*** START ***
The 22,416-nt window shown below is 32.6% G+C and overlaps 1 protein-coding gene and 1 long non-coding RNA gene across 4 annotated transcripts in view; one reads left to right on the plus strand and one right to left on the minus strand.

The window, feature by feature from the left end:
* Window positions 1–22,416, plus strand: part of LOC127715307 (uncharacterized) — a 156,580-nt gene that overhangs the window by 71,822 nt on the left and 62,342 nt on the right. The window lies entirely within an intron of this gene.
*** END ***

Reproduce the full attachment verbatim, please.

The 22,416-nt window shown below is 32.6% G+C and overlaps 1 protein-coding gene and 1 long non-coding RNA gene across 4 annotated transcripts in view; one reads left to right on the plus strand and one right to left on the minus strand.

The window, feature by feature from the left end:
* Window positions 1–22,416, plus strand: part of LOC127715307 (uncharacterized) — a 156,580-nt gene that overhangs the window by 71,822 nt on the left and 62,342 nt on the right. The window lies entirely within an intron of this gene.